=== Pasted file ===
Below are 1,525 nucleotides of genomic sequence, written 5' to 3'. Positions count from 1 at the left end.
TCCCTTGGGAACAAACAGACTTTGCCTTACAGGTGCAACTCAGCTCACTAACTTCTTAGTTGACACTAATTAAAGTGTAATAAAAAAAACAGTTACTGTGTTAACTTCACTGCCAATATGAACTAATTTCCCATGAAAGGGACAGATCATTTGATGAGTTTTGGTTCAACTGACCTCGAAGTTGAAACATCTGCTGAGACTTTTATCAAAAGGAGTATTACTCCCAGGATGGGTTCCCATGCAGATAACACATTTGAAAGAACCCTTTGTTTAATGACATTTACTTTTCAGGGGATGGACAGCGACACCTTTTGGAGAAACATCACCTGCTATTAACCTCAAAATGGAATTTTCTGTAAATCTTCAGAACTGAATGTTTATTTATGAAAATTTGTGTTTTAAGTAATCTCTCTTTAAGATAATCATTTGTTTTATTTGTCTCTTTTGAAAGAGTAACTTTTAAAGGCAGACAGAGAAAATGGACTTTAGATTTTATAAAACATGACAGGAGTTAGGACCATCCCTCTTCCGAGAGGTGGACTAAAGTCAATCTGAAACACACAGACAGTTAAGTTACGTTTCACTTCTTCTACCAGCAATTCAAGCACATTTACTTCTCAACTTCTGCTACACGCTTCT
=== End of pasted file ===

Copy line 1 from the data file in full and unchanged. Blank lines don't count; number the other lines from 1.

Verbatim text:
Below are 1,525 nucleotides of genomic sequence, written 5' to 3'. Positions count from 1 at the left end.